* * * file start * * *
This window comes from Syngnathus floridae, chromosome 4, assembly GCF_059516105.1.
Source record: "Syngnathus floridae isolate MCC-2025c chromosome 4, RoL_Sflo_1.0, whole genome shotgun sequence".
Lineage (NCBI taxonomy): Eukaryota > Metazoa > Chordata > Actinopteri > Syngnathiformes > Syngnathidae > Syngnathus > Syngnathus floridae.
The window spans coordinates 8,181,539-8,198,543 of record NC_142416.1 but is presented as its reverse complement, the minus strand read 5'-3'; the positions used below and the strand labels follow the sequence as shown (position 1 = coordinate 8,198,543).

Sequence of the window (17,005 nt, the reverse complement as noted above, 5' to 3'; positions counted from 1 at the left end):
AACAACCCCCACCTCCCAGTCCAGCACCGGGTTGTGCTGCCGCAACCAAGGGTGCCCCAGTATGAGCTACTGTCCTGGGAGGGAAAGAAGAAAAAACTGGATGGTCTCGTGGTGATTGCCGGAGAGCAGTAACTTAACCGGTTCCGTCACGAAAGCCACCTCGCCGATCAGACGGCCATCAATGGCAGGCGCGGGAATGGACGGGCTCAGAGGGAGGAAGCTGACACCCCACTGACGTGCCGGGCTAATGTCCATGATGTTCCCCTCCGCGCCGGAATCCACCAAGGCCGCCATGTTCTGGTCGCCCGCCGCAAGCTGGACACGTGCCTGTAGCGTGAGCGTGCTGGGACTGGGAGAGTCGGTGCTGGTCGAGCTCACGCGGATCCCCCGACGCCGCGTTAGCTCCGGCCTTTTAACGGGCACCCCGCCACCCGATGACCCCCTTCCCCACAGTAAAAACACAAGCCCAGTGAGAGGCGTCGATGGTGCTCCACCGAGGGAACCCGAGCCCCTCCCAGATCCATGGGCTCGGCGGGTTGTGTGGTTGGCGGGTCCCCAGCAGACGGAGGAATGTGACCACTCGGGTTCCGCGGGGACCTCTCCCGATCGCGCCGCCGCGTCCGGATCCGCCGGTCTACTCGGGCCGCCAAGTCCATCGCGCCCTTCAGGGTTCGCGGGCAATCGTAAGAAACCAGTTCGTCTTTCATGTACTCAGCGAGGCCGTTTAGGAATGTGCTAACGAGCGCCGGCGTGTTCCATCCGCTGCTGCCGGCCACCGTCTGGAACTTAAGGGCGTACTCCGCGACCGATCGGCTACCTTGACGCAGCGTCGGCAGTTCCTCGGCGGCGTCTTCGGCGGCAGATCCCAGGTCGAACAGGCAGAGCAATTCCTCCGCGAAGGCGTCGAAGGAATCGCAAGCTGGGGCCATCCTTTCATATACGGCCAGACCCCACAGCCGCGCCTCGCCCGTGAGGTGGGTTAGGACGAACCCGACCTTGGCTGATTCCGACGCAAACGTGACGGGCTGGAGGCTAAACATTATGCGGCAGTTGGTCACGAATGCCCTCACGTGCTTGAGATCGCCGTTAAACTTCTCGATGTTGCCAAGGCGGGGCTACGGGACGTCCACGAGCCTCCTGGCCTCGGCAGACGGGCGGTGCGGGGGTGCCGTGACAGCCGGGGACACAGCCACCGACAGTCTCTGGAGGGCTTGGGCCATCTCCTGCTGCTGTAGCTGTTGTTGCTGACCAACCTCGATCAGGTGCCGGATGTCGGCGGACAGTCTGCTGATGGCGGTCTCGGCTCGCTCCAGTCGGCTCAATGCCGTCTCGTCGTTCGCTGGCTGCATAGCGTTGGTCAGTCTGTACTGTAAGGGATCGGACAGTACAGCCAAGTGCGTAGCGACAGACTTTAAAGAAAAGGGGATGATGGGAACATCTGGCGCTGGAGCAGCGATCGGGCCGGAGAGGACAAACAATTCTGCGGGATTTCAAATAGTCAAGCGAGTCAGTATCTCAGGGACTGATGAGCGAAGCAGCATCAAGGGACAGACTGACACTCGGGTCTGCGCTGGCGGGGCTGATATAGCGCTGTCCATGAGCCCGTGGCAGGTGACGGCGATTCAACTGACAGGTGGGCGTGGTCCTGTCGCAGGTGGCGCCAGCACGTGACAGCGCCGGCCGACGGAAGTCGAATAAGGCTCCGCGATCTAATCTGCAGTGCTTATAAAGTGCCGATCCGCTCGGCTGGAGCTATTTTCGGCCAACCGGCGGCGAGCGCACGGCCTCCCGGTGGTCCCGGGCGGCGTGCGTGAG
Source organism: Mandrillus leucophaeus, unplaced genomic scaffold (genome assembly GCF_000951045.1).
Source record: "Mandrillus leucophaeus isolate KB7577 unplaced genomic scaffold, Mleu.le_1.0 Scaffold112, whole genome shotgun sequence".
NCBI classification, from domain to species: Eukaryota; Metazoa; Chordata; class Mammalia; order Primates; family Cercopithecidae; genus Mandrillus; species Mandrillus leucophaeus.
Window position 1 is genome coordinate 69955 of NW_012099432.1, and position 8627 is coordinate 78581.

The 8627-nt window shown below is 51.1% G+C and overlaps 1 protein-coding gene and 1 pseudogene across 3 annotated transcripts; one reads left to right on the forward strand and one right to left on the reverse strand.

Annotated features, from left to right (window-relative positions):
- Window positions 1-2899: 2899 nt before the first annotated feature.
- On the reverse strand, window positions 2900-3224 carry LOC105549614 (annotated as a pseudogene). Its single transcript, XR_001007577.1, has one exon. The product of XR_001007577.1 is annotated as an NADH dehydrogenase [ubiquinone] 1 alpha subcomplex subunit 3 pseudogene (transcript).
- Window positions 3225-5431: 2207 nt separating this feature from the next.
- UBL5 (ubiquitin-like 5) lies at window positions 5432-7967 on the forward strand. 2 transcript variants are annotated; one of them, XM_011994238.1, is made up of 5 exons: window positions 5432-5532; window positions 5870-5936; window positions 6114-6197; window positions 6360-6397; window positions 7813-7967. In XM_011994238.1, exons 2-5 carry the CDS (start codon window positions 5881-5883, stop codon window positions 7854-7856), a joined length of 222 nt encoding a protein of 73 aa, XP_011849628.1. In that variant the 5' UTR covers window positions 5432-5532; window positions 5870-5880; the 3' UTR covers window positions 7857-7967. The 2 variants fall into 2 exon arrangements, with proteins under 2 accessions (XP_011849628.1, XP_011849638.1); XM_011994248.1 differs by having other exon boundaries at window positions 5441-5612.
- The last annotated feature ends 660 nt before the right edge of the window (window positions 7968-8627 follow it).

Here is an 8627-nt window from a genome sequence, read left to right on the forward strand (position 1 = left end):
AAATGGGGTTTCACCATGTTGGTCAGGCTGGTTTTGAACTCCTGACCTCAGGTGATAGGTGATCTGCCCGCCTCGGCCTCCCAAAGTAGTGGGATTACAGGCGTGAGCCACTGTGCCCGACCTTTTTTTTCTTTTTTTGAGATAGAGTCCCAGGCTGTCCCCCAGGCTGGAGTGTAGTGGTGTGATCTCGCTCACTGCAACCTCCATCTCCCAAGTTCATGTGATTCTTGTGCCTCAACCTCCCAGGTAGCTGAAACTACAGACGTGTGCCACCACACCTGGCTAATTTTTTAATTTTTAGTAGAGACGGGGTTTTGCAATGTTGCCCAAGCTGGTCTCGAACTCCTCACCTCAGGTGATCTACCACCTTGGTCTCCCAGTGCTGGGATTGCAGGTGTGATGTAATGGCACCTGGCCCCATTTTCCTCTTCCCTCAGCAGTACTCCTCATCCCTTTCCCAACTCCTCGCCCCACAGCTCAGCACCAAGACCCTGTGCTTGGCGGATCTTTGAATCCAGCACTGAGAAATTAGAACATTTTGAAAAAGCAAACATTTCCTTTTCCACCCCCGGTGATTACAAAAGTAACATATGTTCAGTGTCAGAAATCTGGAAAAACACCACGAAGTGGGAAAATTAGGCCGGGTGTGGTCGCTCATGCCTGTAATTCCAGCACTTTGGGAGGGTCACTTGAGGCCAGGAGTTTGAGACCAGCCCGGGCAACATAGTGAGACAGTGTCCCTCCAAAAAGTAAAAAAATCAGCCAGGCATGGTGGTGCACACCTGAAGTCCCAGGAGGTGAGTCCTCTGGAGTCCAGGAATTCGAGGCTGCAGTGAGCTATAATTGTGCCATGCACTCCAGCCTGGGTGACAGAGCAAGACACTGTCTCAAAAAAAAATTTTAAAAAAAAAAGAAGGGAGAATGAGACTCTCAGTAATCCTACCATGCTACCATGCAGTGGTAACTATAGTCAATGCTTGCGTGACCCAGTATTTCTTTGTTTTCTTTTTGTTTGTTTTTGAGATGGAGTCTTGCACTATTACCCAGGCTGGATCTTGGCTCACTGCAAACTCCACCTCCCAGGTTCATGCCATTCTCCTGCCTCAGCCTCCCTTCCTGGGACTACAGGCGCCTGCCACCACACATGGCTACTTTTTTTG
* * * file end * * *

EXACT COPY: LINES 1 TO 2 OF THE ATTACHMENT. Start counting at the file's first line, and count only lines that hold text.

This window comes from Syngnathus floridae, chromosome 4, assembly GCF_059516105.1.
Source record: "Syngnathus floridae isolate MCC-2025c chromosome 4, RoL_Sflo_1.0, whole genome shotgun sequence".